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In the United States Court of Appeals For the Seventh Circuit ____________________ Nos. 20-1672 & 20-1724 INTERNATIONAL UNION OF OPERATING ENGINEERS, LOCAL 139, AFL-CIO, et al., Plaintiffs-Appellants, Cross-Appellees, v. JAMES J. DALEY, Defendant-Appellee, and WISCONSIN LEGISLATURE, Cross-Appellant, Proposed Intervenor. ____________________ Appeals from the United States District Court for the Eastern District of Wisconsin. No. 19-cv-01233 — J. P. Stadtmueller, Judge. ____________________ ARGUED NOVEMBER 13, 2020 — DECIDED DECEMBER 17, 2020 ____________________ Before FLAUM, ROVNER, and BRENNAN, Circuit Judges. FLAUM, Circuit Judge. This First Amendment case represents the third constitutional challenge to Wisconsin’s Act 10 to reach this Court. We previously addressed Act 10 in 2 Nos. 20-1672 & 20-1724 Wisconsin Education Association Council v. Walker (WEAC), 705 F.3d 640 (7th Cir. 2013), and Laborers Local 236 v. Walker (Laborers), 749 F.3d 628 (7th Cir. 2014). Act 10 significantly altered Wisconsin’s public-employee labor laws. The Act separated public employees into two classes—a select group of “public safety employees” with the remainder classified as “general employees.” It then made it more challenging for general-employee unions to retain certification as exclusive bargaining agents, prohibited public-sector employers from collectively bargaining with their general employees over anything except base wages, and prohibited public employers from deducting union dues from general employees’ paychecks. Plaintiffs-appellants, a public-employee labor union and two of its individual members, challenged these three provisions—the annual recertification requirement, the limitations on collective bargaining, and the prohibition on payroll deduction of union dues—arguing that the provisions infringe on their First Amendment rights. The chairman of the Wisconsin Employment Relations Commission (WERC) moved to dismiss. Shortly thereafter, the Wisconsin Legislature moved to intervene. In two separate orders, the district court dismissed plaintiffs-appellants’ complaint in part for lack of standing and in part for failure to state a claim. The district court also denied the Legislature’s motion to intervene. Plaintiffs-appellants appeal the dismissal of their complaint. The Legislature cross-appeals the denial of its motion to intervene. We now affirm. Nos. 20-1672 & 20-1724 I. 3 Background A. Act 10’s Statutory and Legal History Wisconsin grants public-sector employees the right to bargain collectively through two principal laws: the State Employment Labor Relations Act (SELRA) and the Municipal Employment Relations Act (MERA). These statutes define the rights of public employees and their unions as well as their relationship with state and municipal employers. Prior to 2011, public-sector unions enjoyed broad protections and privileges under SELRA and MERA. Governmental employers were obligated to bargain in good faith with employee representatives over a wide range of subjects, including wages and conditions of employment. Public-sector unions could petition WERC for an election to certify the union as the employees’ exclusive bargaining agent. This certification required only a simple majority of those voting, and the union remained the employees’ exclusive agent until 30% of the employee union members petitioned for a decertification election. Unions could also utilize the state and municipal payroll systems to automatically collect membership dues. In 2011, however, the Wisconsin Legislature amended SELRA and MERA with the passage of Act 10. See 2011 Wis. Act 10, 2011 Wis. Sess. Laws 23. Act 10 divided Wisconsin state and municipal employees into two classes: “[p]ublic safety employee[s],” which includes police officers, firefighters, and deputy sheriffs, and “general municipal employee[s],” i.e., everyone else. See Wis. Stat. § 111.70(1)(fm), (mm). A subsequent amendment created a third class of “[t]ransit employee[s].” See id. § 111.70(1)(fm). Public safety and transit employees and their unions continue to operate under the pre-Act 10 scheme. 4 Nos. 20-1672 & 20-1724 On the other hand, Act 10 subjected general employees to the various restrictions on union activity. First, Act 10 limited the scope of state and municipal employers’ collectivebargaining obligations with respect to these employees. The Act still requires public employers to collectively bargain with general employees over base-wage increases, but it prohibits public employers from bargaining over anything else, including but not limited to other forms of compensation—such as overtime or premium pay—as well as nonwage issues. See id. §§ 111.70(1)(a), 111.70(4)(mb), 111.81(1), 111.91(3). Act 10 further mandates that generalemployee unions submit to an annual recertification election to retain their status as the employees’ exclusive agent, instead of allowing unions to remain certified indefinitely. Id. § 111.70(4)(d)3.b. Certification now requires affirmative votes from an absolute majority—“at least 51 percent”—of all employees in the bargaining unit, not just those voting. Id. §§ 111.70(4)(d)3.b., 111.83(3)(b). Finally, Act 10 bars public employers from deducting union dues from the earnings of general employees. Id. § 111.70(3g).1 We have already rejected two challenges to Act 10’s constitutionality. The first came in WEAC, where we held that Act 10’s prohibition on payroll deductions did not violate the First Amendment. 705 F.3d at 645. We concluded that the unions’ previous use of the payroll system was equivalent to the state subsidizing the unions’ speech. Id. at 646–48. 1 Act 10 also precludes unions from imposing “fair-share” agreements on general employees, which require nonunion employees to pay a portion of the costs associated with the collective-bargaining process. Wis. Stat. §§ 111.70(2), 111.85. Plaintiffs-appellants do not challenge the constitutionality of these provisions in their complaint. Nos. 20-1672 & 20-1724 5 Wisconsin could thus withdraw this subsidy from certain groups so long as it did so on a viewpoint-neutral basis, and Act 10’s distinction between public safety and general employees was, in fact, viewpoint neutral. Id. at 648–49. We also upheld Act 10’s collective-bargaining limitation, recertification requirement, and payroll-deduction prohibition in the face of the WEAC plaintiffs’ Fourteenth Amendment equal protection challenge, concluding that these provisions survived rational basis review. Id. at 654–57. We considered a second challenge to Act 10 in Laborers. The plaintiffs there argued that Act 10’s collective-bargaining limitation violated their First Amendment right to petition and that its various restrictions, in their cumulative effect, violated their First Amendment association rights. 749 F.3d at 634. They also challenged the collective-bargaining limitation under the Equal Protection Clause, arguing that it impermissibly disadvantaged represented employees compared to nonunion employees. Id. at 639. We held that the challenged provisions did not infringe the plaintiffs’ First or Fourteenth Amendment rights. See id. at 638–41. In addition, the Wisconsin Supreme Court upheld Act 10 in Madison Teachers, Inc. v. Walker, 2014 WI 99, 358 Wis. 2d 1, 851 N.W.2d 337. The plaintiffs in that case alleged that the collective-bargaining limitation, payroll-deduction prohibition, prohibition of fair-share agreements, and annual recertification requirement violated their First Amendment associational and Fourteenth Amendment equal protection rights. Id. ¶ 2. The state supreme court rejected each challenge, holding that “[n]o matter the limitations or ‘burdens’ a legislative enactment places on the collective bargaining process, collective bargaining remains a creation 6 Nos. 20-1672 & 20-1724 of legislative grace and not constitutional obligation.” See id. ¶ 160–61. B. Factual and Procedural Background Plaintiffs-appellants here, Local 139, a general-employee union, and Karen Erickson and Heath Hanrahan, two of its individual members, challenge the three provisions of Act 10 described above: the (1) stricter recertification requirement, (2) limitation on permissible collective-bargaining subjects, and (3) prohibition on payroll deductions of union dues. They filed a three-count complaint against defendant-appellee James Daley, chairman of WERC, in federal district court, alleging that these provisions violate their rights under the First and Fourteenth Amendments and seeking declaratory and injunctive relief. The district court deemed plaintiffs-appellants’ Fourteenth Amendment claims waived below, and plaintiffsappellants do not raise them here. Therefore, our analysis proceeds along only First Amendment lines. See United States v. Bryant, 750 F.3d 642, 651 (7th Cir. 2014) (“Failure to develop an argument on appeal results in waiver even if the argument was presented to the district court.”). In Count 1, plaintiffs-appellants claimed that the annual recertification requirement violates their First Amendment rights by compelling them to vote “no,” contrary to their wish not to vote at all. Specifically, they alleged that the recertification provision “declares that a non-vote is a vote against Union representation” and “[b]y equating not voting with voting no, Act 10 directly infringes on the rights of public employees to not engage in speech.” Plaintiffs-appellants asserted that they had been “directly harmed by this provision of Act 10” in an April 2019 election when Local 139 “received 100% of all ballots cast,” but because a majority of employees did not Nos. 20-1672 & 20-1724 7 vote, and Act 10 counted their nonvotes as no votes, Local 139 “was not recertified as the bargaining unit representative.” In Count 2, plaintiffs-appellants alleged that Daley had unlawfully interpreted Act 10’s collective-bargaining limitation to preclude unions and municipal employers from entering into any agreements regarding nonwage issues, even outside of collective bargaining. Plaintiffs-appellants asserted that this interpretation of Act 10 “imposes an arbitrary restriction” upon their ability to negotiate or contract with municipal employers on matters of public concern, in violation of the First Amendment. Finally, in Count 3, plaintiffs-appellants alleged that the payroll-deduction prohibition “constitutes a content based restriction on public employees’ First Amendment rights.” They acknowledged that we have “upheld the payroll dues deduction prohibition pursuant to Act 10,” but they asked the district court to revisit those prior determinations in light of the Supreme Court’s decision in Janus v. American Federation of State, County, & Municipal Employees, Council 31, 138 S. Ct. 2448 (2018). Daley moved to dismiss under Federal Rule of Civil Procedure 12(b)(6) for failure to state a claim. Defendant-appellee the Wisconsin Legislature then moved to intervene as a defendant and simultaneously filed a proposed motion to dismiss.2 The district court dismissed Counts 2 and 3 of the complaint in an order issued March 3, 2020, and subsequently dismissed Count 1 in a separate order issued April 7, 2020. 2 Kristi Koschkee, a public-school teacher, also moved to intervene below. She did not file a notice of appeal from the denial of her motion to intervene, however, and is not a party on appeal. 8 Nos. 20-1672 & 20-1724 Regarding Count 1, which challenged Act 10’s recertification requirement, the district court held that only the individual plaintiffs could have Article III standing because the recertification provision regulates voting for a union, and “a person’s right to vote is individual and personal in nature.” The court held that it was “not clear” whether the individual plaintiffs had alleged facts sufficient for standing. The district court therefore ordered plaintiffs-appellants to file a supplemental brief addressing the issue of standing as to Count 1. In their supplemental response, plaintiffs-appellants requested leave to file an amended complaint adding allegations to establish the individual plaintiffs’ standing. For Erickson, the plaintiffs-appellants explained that an amended complaint would allege that she “abstained from voting in the 2019 recertification election,” she “did want and does want Local 139 to serve as her exclusive bargaining representative,” and “her abstention from voting was not intended to express an intent that she was voting against representation by Local 139. At most, her intent in abstaining from voting was to accept the will of those who chose to vote.” Therefore, by converting her nonvote into a “no” vote, she “was injured by … the State compel[ling] her to speak against representation by Local 139” in a manner contrary to her wishes. Regarding Hanrahan, plaintiffs-appellants stated that an amended complaint would allege that he did vote in favor of Local 139 continuing to represent him as his exclusive bargaining representative, and his vote was “unconstitutionally diluted” when “the compelled speech of the non-voters le[d] to results which actually reversed the will of those who did vote.” The district court then dismissed Count 1, concluding that the individual plaintiffs lacked standing. The court explained Nos. 20-1672 & 20-1724 9 that even if the individual plaintiffs could allege an injury in fact, they were “unable to adequately allege causation” because that injury “would be fairly traceable to their fellow union members,” and those members’ decisions not to vote, not Daley. The district court further reasoned that “the Supreme Court [has] envisaged that a legislature could pass a law requiring a majority of voters to weigh in” for a ballot proposition to succeed. The district court therefore denied plaintiffsappellants leave to amend on futility grounds. Regarding Count 2, the district court also held that plaintiffs-appellants lacked standing to challenge Act 10’s collective-bargaining limitation. Citing to our decision in Laborers, the district court stated that the collective-bargaining limitation “does not violate Plaintiffs’ First Amendment rights because it does not prevent the union or its members from speaking.” The court further concluded that to the extent plaintiffs-appellants alleged that Daley’s application of the collective-bargaining limitation was unconstitutional because it “prohibit[ed] municipal employers from listening to what the unions have to say, then the injury would run to the municipal employers,” not to plaintiffs-appellants. Finally, the district court dismissed Count 3’s challenge to Act 10’s payroll-deduction prohibition on the merits. The court noted that we had “already upheld payroll deduction prohibitions” against a First Amendment challenge in WEAC under the framework set forth in Ysursa v. Pocatello Education Association, 555 U.S. 353, 358–59 (2009). Specifically, the district court recognized WEAC’s holding that the payrolldeduction prohibition constituted a viewpoint-neutral withdrawal of a state subsidy of unions’ speech and imposed a viewpoint-neutral distinction between public safety and 10 Nos. 20-1672 & 20-1724 general employees. See WEAC, 705 F.3d at 649, 652–53. The district court also rejected plaintiffs-appellants’ reliance upon the Supreme Court’s decisions in Janus and Citizens United v. Federal Election Commission, 558 U.S. 310 (2010), to argue that the payroll-deduction prohibition violated individual union members’ First Amendment rights, stating that WEAC and Ysursa remain good law. The district court’s orders together resulted in the dismissal of the case. Accordingly, the court also denied as moot the Legislature’s pending motion to intervene. Plaintiffs-appellants appealed the dismissal of their claims. The Legislature cross-appealed the denial of its motion to intervene. We consolidated the appeals for consideration. II. Discussion On appeal, plaintiffs-appellants argue that the district court erred by dismissing Counts 1 and 2 for lack of standing and Count 3 for failure to state a claim. “If the plaintiff lacks standing, the federal court lacks subject matter jurisdiction and the suit must be dismissed under [Federal Rule of Civil Procedure] 12(b)(1).” Taylor v. McCament, 875 F.3d 849, 853 (7th Cir. 2017). We review a dismissal both for lack of subject matter jurisdiction under Rule 12(b)(1) and for failure to state a claim under Rule 12(b)(6) de novo. See id.; Degroot v. Client Servs., Inc., 977 F.3d 656, 659 (7th Cir. 2020). “Generally, denials of leave to amend are reviewed for abuse of discretion.” Runnion ex rel. Runnion v. Girl Scouts of Greater Chi. & Nw. Ind., 786 F.3d 510, 524 (7th Cir. 2015). But review of “futility-based denials includes de novo review of the legal basis for the futility.” Id. Nos. 20-1672 & 20-1724 11 A. Standing as to Counts 1 and 2 Our analysis begins with the district court’s conclusions that plaintiffs-appellants lack standing as to Counts 1 and 2. “To reach the merits of a case, an Article III court must have jurisdiction.” Va. House of Delegates v. Bethune-Hill, 139 S. Ct. 1945, 1950 (2019). “One essential aspect of this requirement is that any person invoking the power of a federal court must demonstrate standing to do so.” Hollingsworth v. Perry, 570 U.S. 693, 704 (2013). To establish standing, “the plaintiff must allege an injury in fact that is traceable to the defendant’s conduct and redressable by a favorable judicial decision.” Casillas v. Madison Ave. Assocs., Inc., 926 F.3d 329, 333 (7th Cir. 2019) (citing Lujan v. Defs. of Wildlife, 504 U.S. 555, 560–61 (1992)). “Foremost among these requirements is injury in fact—a plaintiff’s pleading and proof that he has suffered the ‘invasion of a legally protected interest’ that is ‘concrete and particularized,’ i.e., which ‘affect[s] the plaintiff in a personal and individual way.’” Gill v. Whitford, 138 S. Ct. 1916, 1929 (2018) (alteration in original) (quoting Lujan, 504 U.S. at 560 & n.1)). The allegations in a complaint must establish that the plaintiff has “a personal stake in the outcome of the controversy,” id. at 1929 (quoting Baker v. Carr, 369 U.S. 186, 204 (1962)), rather than a “generalized grievance about the conduct of government,” id. at 1931 (quoting Lance v. Coffman, 549 U.S. 437, 442 (2007)). “In determining at the pleadings stage whether the plaintiff’s showing of standing passes muster, we accept as true the pleaded factual matter and draw all reasonable inferences in favor of the plaintiff.” Democratic Party of Wis. v. Vos, 966 F.3d 581, 585 (7th Cir. 2020). 12 Nos. 20-1672 & 20-1724 1. Count 1: The Recertification Requirement We turn first to plaintiffs-appellants’ challenge to the annual recertification election requirement in Count 1. As a preliminary issue, Daley contends that our consideration on appeal of plaintiffs-appellants’ standing is limited to the allegations contained in the filed complaint, rather than the additional allegations plaintiffs-appellants submitted to the district court in their supplemental brief. We disagree. While the district court’s local rules required plaintiffs-appellants to formally move to amend their complaint, see E.D. Wis. Civ. R. 15, the district court acted within its discretion to consider the allegations in the supplemental brief, see Petty v. City of Chicago, 754 F.3d 416, 420 (7th Cir. 2014) (“We have consistently and repeatedly upheld a district court’s discretion to require strict compliance with its local rules … .” (citation and internal quotation marks omitted)). Furthermore, federal courts “have an independent obligation to confirm our jurisdiction before adjudicating a case.” Gadelhak v. AT&T Servs., Inc., 950 F.3d 458, 461 (7th Cir. 2020). Having determined it required more information to fulfill this obligation, the district court requested supplemental briefing regarding standing. The court then based its decision to dismiss Count 1 and deny leave to amend on futility grounds, at least in part, on the allegations in plaintiffs-appellants’ supplemental brief. Therefore, we may appropriately consider these additional allegations on appeal. Count 1 focuses on whether Act 10 impermissibly compels speech from public employees who wish to remain silent. Specifically, it alleges that Act 10’s recertification requirement infringes on plaintiffs-appellants’ First Amendment right not to engage in speech because it effectively provides that Nos. 20-1672 & 20-1724 13 nonvotes in the recertification election will be counted as votes against union representation, rather than not being counted at all. In its initial dismissal order requesting supplemental briefing as to Count 1, the district court explained that only the individual plaintiffs, and not Local 139, could have standing to sue because the right to vote is “individual and personal in nature.” See Gill, 138 S. Ct. at 1929. Plaintiffs-appellants then explained in their supplemental brief that they could amend their complaint to allege that Act 10’s recertification provision unconstitutionally compelled Erickson—who supported Local 139’s recertification and whose intent in abstaining from voting “was to accept the will of those who chose to vote”— to engage in speech she did not support by converting her nonvote into a “no” vote. They also stated that an amended complaint would allege that the recertification provision diluted Hanrahan’s vote in favor of Local 139 by compelling speech from those who abstained from voting, thus reversing the results of the election. They also asserted that these alleged injuries gave Local 139 associational standing to sue on the individual plaintiffs’ behalf. Plaintiffs-appellants argue that these allegations satisfy Article III’s standing requirements. We disagree. Regardless of whether plaintiffs-appellants have sufficiently alleged a constitutional injury in fact as to Erickson and Hanrahan, they have not pleaded “a causal connection between the injury and the challenged action.” United States v. Funds in the Amount of $239,400, 795 F.3d 639, 643 (7th Cir. 2015) (citing Lujan, 504 U.S. at 560–61). Plaintiffs-appellants contend that the individual plaintiffs’ injuries—compelled speech and vote dilution—are traceable to Act 10’s treatment of nonvotes. The chain of causation between those purported 14 Nos. 20-1672 & 20-1724 injuries and Act 10 depends, however, on “the independent action of some third part[ies] not before the court,” Lujan, 504 U.S. at 560 (quoting Simon v. E. Ky. Welfare Rts. Org., 426 U.S. 26, 41–42 (1976)), specifically, the decisions of union members who favored recertification not to vote in the recertification election. As the Wisconsin Supreme Court has explained, “Act 10’s certification election provisions merely specify the statutory requirements a certified representative must satisfy in order to exclusively negotiate on behalf of the general employees in its bargaining unit.” Madison Teachers, 2014 WI 99, ¶ 65. Nothing in Act 10 impedes members’ ability to vote or requires or directs them how to vote. Stated differently, the individual plaintiffs’ injuries depend on fewer than 51% of members choosing to participate in the election. That fact alone undermines plaintiffs-appellants’ ability to satisfy the requirement that any injury in fact be fairly traceable to Act 10’s recertification provision. See Clapper v. Amnesty Int’l USA, 568 U.S. 398, 414 (2013) (expressing “reluctance to endorse standing theories that rest on speculation about the decisions of independent actors”). Moreover, as the district court observed, if Erickson and the other nonvoting members freely decided to abstain despite having presumed knowledge of Act 10’s absolutemajority requirement, then plaintiffs-appellants’ injuries “would be fairly traceable to their fellow union members,” not Act 10 or Daley. See Cheek v. United States, 498 U.S. 192, 199 (1991) (explaining that the common law presumes that “every person kn[ows] the law.”). In sum, plaintiffs-appellants’ allegations regarding Count 1 in their complaint and supplemental briefing do not establish that the claimed injuries to Erickson or Hanrahan are Nos. 20-1672 & 20-1724 15 fairly traceable to Act 10’s recertification provision. The individual plaintiffs-appellants thus do not have standing. Furthermore, we agree with the district court’s conclusion that amendment as to Count 1 would be futile. Although Federal Rule of Civil Procedure 15(a)(2) directs courts to “freely give leave [to amend] when justice so requires,” courts may deny a proposed amended pleading if the amendment would be futile. Here, the fact that plaintiffs-appellants have not alleged standing to sue, despite receiving instruction from the district court and an opportunity to file supplemental briefing, indicates the futility of granting further leave to amend. We also conclude that Local 139 lacks standing as to Count 1. The only theory of standing plaintiffs-appellants assert for Local 139 is associational standing on behalf of its members. Associational standing requires an organization’s “members … [to] have standing to sue in their own right.” Vos, 966 F.3d at 586. Because we determine that no member of Local 139 has standing to challenge this provision, Local 139 does not have standing to sue on their behalf. See Hunt v. Wash. State Apple Advert. Comm’n, 432 U.S. 333, 343 (1977). 2. Count 2: The Collective-Bargaining Limitation Regarding Count 2, plaintiffs-appellants allege that Daley’s interpretation of Act 10’s collective-bargaining limitation wrongfully prohibits all agreements between unions and municipal employers regarding nonwage issues, even if not collectively bargained. They assert that this wrongful interpretation injured Local 139 by precluding it from “entering into agreements that are fully consistent with Act 10.” Relying on our decision in Laborers, the district court held that plaintiffs-appellants lacked standing because Act 10 did not infringe their First Amendment rights. On appeal, 16 Nos. 20-1672 & 20-1724 plaintiffs-appellants acknowledge Laborers but contend that the district court erred in dismissing Count 2 for lack of standing because Daley’s interpretation goes beyond the statutory text to “prevent[] the giving and receiving of speech (i.e., a back and forth conversation), which is not prohibited by Wis. Stat. [§] 111.70(a)(1) or Act 10 generally.” In Laborers, the plaintiff unions argued that Act 10’s collective-bargaining limitation3 violated their First Amendment petition clause rights because it “bars Wisconsin public employers from voluntarily entering into binding negotiations with a group of employees,” even if they want to bargain outside of MERA’s statutory framework, 749 F.3d at 633, 636, essentially the same argument that plaintiffsappellants make here. We rejected that claim, concluding that Act 10’s collective-bargaining limitation “does not proscribe any conduct by the unions themselves.” Id. at 634. It “does not prohibit the unions from forming,” “meeting,” or “advocating on behalf of their members in any way they see fit.” Id. Furthermore, “[n]othing in … Act 10 generally[] precludes the unions or their members from expressing their views to their municipal employer or from trying to persuade the employer to adopt a particular policy.” Id. at 636. “Instead, the collective-bargaining restriction acts upon government employers. The statute tells these employers that they may not enter into binding agreements with their employees on a 3 The specific provision at issue in Laborers provides that except as stated under Wis. Stat. § 111.70 et seq. “no local governmental unit may collectively bargain with its employees.” Wis. Stat. § 66.0508(1m). The challenged provision here, Wis. Stat. § 111.70(4)(mb)1., prohibits municipal employers, a local governmental unit, from collectively bargaining with employees about anything except total base wages. Nos. 20-1672 & 20-1724 17 collective basis about anything other than base wages.” Id. at 634–35. Thus, “general employees remain free to associate and represented employees and their unions remain free to speak; municipal employers are simply not allowed to listen.” Id. at 635 (citation omitted); see also WEAC, 705 F.3d at 646 (“Act 10 places no limitations on the speech of general employee unions, which may continue speaking on any topic or subject.”). Plaintiffs-appellants have not pleaded a constitutional injury under Laborers. They alleged in the complaint and argue on appeal that municipal employers “approached Local 139 to provide services relating to training, temporary staffing and health benefits.” They also argue that the “same municipalities declined to enter into agreements with Local 139 based on advice they received from WERC that such agreements would violate Act 10.” Under plaintiffs-appellants’ view, then, they could otherwise freely discuss certain topics with municipal employers, but Act 10 restricted the municipal employers from entering into agreements regarding those topics. That situation is fully consistent with Laborers. Accordingly, plaintiffs-appellants have suffered no invasion of their First Amendment rights from Daley’s interpretation and application of Act 10’s collective-bargaining limitation because they retain their rights to speak and associate freely. Moreover, to the extent they allege that Act 10, as applied, is unconstitutional because Daley interprets it to preclude municipal employers from listening to the union’s speech, we agree with the district court that “the injury would run to the municipal employers, not to the union.” Perhaps anticipating this conclusion, as a backstop plaintiffs-appellants encourage us to revisit our 18 Nos. 20-1672 & 20-1724 determination in Laborers that Act 10’s collective-bargaining limitation is constitutional because it does not restrict the ability of unions and their members to speak, only the ability of municipal employers to listen. They assert that the Supreme Court’s decision in Janus recognized that the right of unions and their members to speak on topics of public concern, whether through collective bargaining or otherwise, includes “the right to have a meaningful interaction when a municipality is willing.” Therefore, they are “troubled by the rationale” we espoused in Laborers. We decline to reconsider our precedent. Our holding in Laborers relied on the Supreme Court’s decisions in Smith v. Arkansas State Highway Employees, Local 1315, 441 U.S. 463 (1979) (per curiam), and Minnesota State Board for Community Colleges v. Knight, 465 U.S. 271 (1984). Those cases held that the First Amendment does not entitle public employees to an audience with the government. See Smith, 441 U.S. at 465 (“[T]he First Amendment does not impose any affirmative obligation on the government to listen, to respond or, in this context, to recognize the association and bargain with it.”); Knight, 465 U.S. at 285, 286–87 (“Nothing in the First Amendment or in this Court’s case law interpreting it suggests that the rights to speak, associate, and petition require government policymakers to listen or respond to individuals’ communications on public issues.”). While plaintiffs-appellants argue that in light of Janus “there is every reason to believe the Supreme Court would be open to righting this historical wrong to the extent Smith and Knight bar Plaintiffs’ claim on this issue,” Smith and Knight remain good law; Janus did not address either case, and plaintiffs-appellants provide no meaningful explanation as to why or how Janus affects Smith and Knight. “No lower federal court can overrule a Supreme Nos. 20-1672 & 20-1724 19 Court precedent.” Foreman v. Wadsworth, 844 F.3d 620, 623 (7th Cir. 2016). Therefore, Laborers dictates the outcome here. See De Leon Castellanos v. Holder, 652 F.3d 762, 765 (7th Cir. 2011) (noting that “it would take compelling circumstances, or an intervening on-point Supreme Court decision, to disturb” settled circuit precedent). Accordingly, we agree with the district court that plaintiffs-appellants lack standing to bring their Count 2 challenge to Act 10’s collective-bargaining limitation. B. Failure to State a Claim as to Count 3 We turn next to the district court’s dismissal of Count 3 for failure to state a claim for which relief may be granted. In reviewing a district court’s grant of a motion to dismiss for failure to state a claim, we “accept well-pleaded facts as true and draw all reasonable inferences in the plaintiffs’ favor.” Shipley v. Chi. Bd. of Election Comm’rs, 947 F.3d 1056, 1060–61 (7th Cir. 2020). To withstand a motion to dismiss, a complaint must “state a claim to relief that is plausible on its face.” Bell Atl. Corp. v. Twombly, 550 U.S. 544, 570 (2007). “A claim has facial plausibility when the plaintiff pleads factual content that allows the court to draw the reasonable inference that the defendant is liable for the misconduct alleged.” Ashcroft v. Iqbal, 556 U.S. 662, 678 (2009). In Count 3, plaintiffs-appellants claim that Act 10’s preclusion of voluntary dues deductions infringes on individual employees’ First Amendment rights. They acknowledge that we upheld Act 10’s payroll-deduction prohibition in WEAC, and that our precedent and that of the Supreme Court, particularly Ysursa v. Pocatello Education Association, appear to foreclose their challenge. Nonetheless, plaintiffs-appellants make 20 Nos. 20-1672 & 20-1724 a convoluted attempt to distinguish this case from Ysursa and WEAC. Failing that, plaintiffs-appellants also argue that we should revisit our WEAC decision through the lens of the Supreme Court’s decisions in Janus and Citizens United v. Federal Election Commission. In Ysursa, the Supreme Court upheld a law prohibiting payroll deductions for union political activities because the First Amendment “does not confer an affirmative right to use government payroll mechanisms for the purpose of obtaining funds for expression.” 555 U.S. at 355. Therefore, “a legislature’s decision not to subsidize the exercise of a fundamental right does not infringe the right.” Id. at 358 (quoting Regan v. Tax’n With Representation of Wash., 461 U.S. 540, 549 (1983)). The Court concluded that while “publicly administered payroll deductions for political purposes can enhance the unions’ exercise of First Amendment rights,” states have “no obligation to aid the unions in their political activities.” Id. at 359. Moreover, the decision not to allow payroll deductions “is not an abridgment of the unions’ speech”; instead, “they are free to engage in such speech as they see fit.” Id. Payroll-deduction prohibitions thus represent a state’s decision to “decline[] to promote that speech by allowing public employee checkoffs for political activities.” Id. at 355. We applied Ysursa in WEAC to uphold Act 10’s payrolldeduction prohibition against a First Amendment challenge. The plaintiffs there attempted to distinguish Act 10 from the law in Ysursa by noting that Act 10’s prohibition applied only to general employees, rather than all public employees. WEAC, 705 F.3d at 646. We held that this distinction did not alter the analysis because “Act 10 erects no barrier to speech and speaker-based discrimination is permissible when the Nos. 20-1672 & 20-1724 21 state subsidizes speech.” Id. In other words, a “government subsidy ‘that discriminates among speakers does not implicate the First Amendment unless it discriminates on the basis of ideas.’” Id. (quoting Leathers v. Medlock, 499 U.S. 439, 450 (1991)). Applying that understanding, we held Act 10 to be constitutional under rational basis review because it “is neither facially discriminatory nor a neutral façade for viewpoint discrimination.” Id. at 648. Plaintiffs-appellants attempt to escape this precedent by arguing that WEAC did not consider Act 10’s impact on the First Amendment rights of individual employees, rather than unions—as distinct from the analysis in Ysursa. This argument overlooks the fact that the Supreme Court rendered this distinction immaterial in Ysursa by concluding that “the State is not constitutionally obligated to provide payroll deductions at all,” so long as it does not discriminate based on viewpoint. 555 U.S. at 359. While plaintiffs-appellants complain that Ysursa’s rationale “defies logic,” that does not change the fact that it is binding on this Court. We find similarly unavailing plaintiffs-appellants’ argument that Ysursa’s rationale does not apply here because Act 10, unlike the statute in Ysursa, “does not impose a blanket prohibition or draw constitutionally permissible lines” because it “allows payroll deductions for some favored Unions, but not others.” We rejected these exact arguments in WEAC; we concluded both that “speaker-based discrimination is permissible when the state subsidizes speech” and that “Act 10 is neutral—it does not tie public employees’ use of the state’s payroll system to speech on any particular viewpoint.” 705 F.3d at 646, 648. Therefore, Act 10’s payroll-deduction prohibition passed rational basis review, despite applying 22 Nos. 20-1672 & 20-1724 only to general employees and not public safety employees. Id. at 657. In an effort to save their claim, plaintiffs-appellants rely on Citizens United, arguing that “WEAC did not explain how a law precluding individual employees from funding an organization of their choice can be squared with” the holding of that case. We expressly considered Citizens United in WEAC, however, noting that the law there, unlike Act 10, “actively created [a] barrier[] to speech rather than mere subsidies. … by forbidding certain speakers from spending money, akin to prohibiting speech altogether.” Id. at 648. Despite plaintiffs-appellants’ claims to the contrary, Act 10 does not preclude municipal employees from funding their union if they so choose or prohibit unions from freely spending their money. Rather, Act 10 prohibits municipal employers from “deduct[ing] labor organization dues from the earnings of a general municipal employee or supervisor.” Wis. Stat. § 111.70(3g). Plaintiffs-appellants’ contention that we should revisit WEAC because Janus overruled Ysursa fares no better. Janus held that the First Amendment prohibits compelled speech in the form of mandatory agency fees. 138 S. Ct. at 2486. It did not mention Ysursa, let alone overrule its holding that states have no obligation to provide any payroll deductions. Plaintiffs-appellants concede that “Janus did not have the opportunity to have directly overruled or altered the framework of Ysursa.” Given that the Supreme Court does not normally overturn or dramatically limit its precedents sub silentio, Shalala v. Ill. Council on Long Term Care, Inc., 529 U.S. 1, 18 (2000), we conclude that Ysursa—and by extension, WEAC—still controls. Nos. 20-1672 & 20-1724 23 Finally, plaintiffs-appellants dispute the classification of a payroll deduction as a subsidy, arguing that this classification “ignores the de minimis burden on a governmental employer to provide that option to its employees.” They therefore ask that we remand this case to conduct discovery on the burden payroll deductions impose on the state. As we noted in WEAC, however, “the Supreme Court has settled the question: use of the state’s payroll systems to collect union dues is a state subsidy of speech that requires only viewpoint neutrality.” 705 F.3d at 645 (citing Ysursa, 555 U.S. at 358–59). Accordingly, the district court appropriately dismissed Count 3 of plaintiffs-appellants’ complaint for failure to state a claim. C. The Legislature’s Motion to Intervene Because we now affirm the district court’s dismissal of all three counts in plaintiffs-appellants’ complaint, we agree with its conclusion that the Legislature’s motion to intervene is moot. III. Conclusion For the reasons explained above, we AFFIRM the district court’s dismissal of plaintiffs-appellants’ complaint and denial of leave to amend, as well as the district court’s denial of the Legislature’s motion to intervene as moot.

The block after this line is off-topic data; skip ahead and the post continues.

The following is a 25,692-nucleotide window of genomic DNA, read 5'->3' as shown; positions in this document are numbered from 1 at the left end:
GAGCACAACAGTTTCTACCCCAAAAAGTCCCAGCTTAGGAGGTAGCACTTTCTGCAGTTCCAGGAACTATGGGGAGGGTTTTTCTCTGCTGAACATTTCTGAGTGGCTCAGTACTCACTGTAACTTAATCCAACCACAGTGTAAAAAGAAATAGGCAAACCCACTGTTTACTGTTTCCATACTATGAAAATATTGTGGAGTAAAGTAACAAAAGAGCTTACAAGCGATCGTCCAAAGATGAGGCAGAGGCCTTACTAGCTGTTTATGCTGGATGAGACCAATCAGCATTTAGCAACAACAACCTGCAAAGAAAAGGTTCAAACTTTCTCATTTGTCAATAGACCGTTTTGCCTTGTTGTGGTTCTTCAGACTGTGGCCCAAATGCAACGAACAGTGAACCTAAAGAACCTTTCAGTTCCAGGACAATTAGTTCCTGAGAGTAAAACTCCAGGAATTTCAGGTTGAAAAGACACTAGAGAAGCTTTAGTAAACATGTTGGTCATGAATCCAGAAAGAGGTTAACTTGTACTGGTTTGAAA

Primary Holding

Seventh Circuit upholds the dismissal of a First Amendment challenge to Wisconsin's Act 10, which limits the collective bargaining rights of public employees.